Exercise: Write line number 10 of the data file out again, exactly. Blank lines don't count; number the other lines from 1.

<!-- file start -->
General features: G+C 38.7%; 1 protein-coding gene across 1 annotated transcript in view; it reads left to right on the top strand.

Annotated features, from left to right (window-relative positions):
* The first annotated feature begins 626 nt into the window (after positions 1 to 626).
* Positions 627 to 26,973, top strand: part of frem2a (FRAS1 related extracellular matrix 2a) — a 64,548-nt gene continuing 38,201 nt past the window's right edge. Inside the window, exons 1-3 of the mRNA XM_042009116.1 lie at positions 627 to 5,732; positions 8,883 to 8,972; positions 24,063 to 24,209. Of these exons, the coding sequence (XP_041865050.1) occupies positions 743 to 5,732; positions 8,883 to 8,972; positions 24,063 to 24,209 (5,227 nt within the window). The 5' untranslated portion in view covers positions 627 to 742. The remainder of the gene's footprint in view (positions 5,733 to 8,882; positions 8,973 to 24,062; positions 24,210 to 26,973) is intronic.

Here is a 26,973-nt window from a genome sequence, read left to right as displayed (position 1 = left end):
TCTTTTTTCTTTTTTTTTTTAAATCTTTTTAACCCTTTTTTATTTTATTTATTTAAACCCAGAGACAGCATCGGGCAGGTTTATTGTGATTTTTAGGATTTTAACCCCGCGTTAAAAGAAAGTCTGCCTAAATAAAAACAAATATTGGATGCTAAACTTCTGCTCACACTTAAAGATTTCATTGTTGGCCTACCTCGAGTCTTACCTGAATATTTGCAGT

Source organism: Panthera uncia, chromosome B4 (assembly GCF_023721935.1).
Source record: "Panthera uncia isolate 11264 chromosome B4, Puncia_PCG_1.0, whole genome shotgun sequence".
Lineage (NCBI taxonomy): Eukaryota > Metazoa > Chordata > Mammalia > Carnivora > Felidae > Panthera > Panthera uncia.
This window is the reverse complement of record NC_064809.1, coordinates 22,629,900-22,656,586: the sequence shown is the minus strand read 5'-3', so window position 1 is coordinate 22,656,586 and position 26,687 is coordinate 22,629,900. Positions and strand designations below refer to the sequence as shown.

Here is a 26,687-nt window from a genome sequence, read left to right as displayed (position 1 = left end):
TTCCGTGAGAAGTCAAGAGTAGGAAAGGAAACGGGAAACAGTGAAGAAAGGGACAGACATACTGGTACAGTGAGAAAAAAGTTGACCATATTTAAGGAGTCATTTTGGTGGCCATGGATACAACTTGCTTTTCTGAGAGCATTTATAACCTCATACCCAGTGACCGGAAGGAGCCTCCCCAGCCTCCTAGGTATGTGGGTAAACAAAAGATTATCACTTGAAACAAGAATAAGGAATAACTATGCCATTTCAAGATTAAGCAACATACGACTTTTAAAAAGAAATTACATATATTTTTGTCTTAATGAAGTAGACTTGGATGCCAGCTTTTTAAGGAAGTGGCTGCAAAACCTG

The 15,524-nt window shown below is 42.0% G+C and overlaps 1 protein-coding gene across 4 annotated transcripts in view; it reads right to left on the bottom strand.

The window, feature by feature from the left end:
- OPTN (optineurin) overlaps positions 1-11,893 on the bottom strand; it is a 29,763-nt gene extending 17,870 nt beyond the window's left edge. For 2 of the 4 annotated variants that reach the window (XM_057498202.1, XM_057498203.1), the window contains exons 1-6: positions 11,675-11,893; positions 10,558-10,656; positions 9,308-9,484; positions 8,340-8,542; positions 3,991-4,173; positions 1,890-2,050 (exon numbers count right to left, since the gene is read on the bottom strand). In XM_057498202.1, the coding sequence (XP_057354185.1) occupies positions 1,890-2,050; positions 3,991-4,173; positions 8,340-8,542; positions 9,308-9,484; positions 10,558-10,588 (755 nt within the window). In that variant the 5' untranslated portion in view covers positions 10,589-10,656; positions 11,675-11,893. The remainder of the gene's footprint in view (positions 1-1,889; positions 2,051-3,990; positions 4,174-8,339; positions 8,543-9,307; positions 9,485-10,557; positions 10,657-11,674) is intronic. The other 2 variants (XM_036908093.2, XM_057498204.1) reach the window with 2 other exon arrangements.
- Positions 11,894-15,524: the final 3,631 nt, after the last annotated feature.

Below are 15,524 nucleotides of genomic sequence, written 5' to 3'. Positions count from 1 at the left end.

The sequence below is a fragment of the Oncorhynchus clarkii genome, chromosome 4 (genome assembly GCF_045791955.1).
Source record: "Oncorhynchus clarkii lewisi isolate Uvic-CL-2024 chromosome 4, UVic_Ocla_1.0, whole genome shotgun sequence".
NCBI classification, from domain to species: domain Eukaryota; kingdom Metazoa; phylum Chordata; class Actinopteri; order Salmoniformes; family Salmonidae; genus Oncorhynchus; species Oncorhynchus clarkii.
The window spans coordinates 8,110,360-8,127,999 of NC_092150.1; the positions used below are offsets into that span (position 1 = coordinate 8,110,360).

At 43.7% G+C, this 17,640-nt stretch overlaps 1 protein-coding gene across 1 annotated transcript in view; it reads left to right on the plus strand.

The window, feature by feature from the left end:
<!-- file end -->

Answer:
This window is the reverse complement of record NC_064809.1, coordinates 22,629,900-22,656,586: the sequence shown is the minus strand read 5'-3', so window position 1 is coordinate 22,656,586 and position 26,687 is coordinate 22,629,900. Positions and strand designations below refer to the sequence as shown.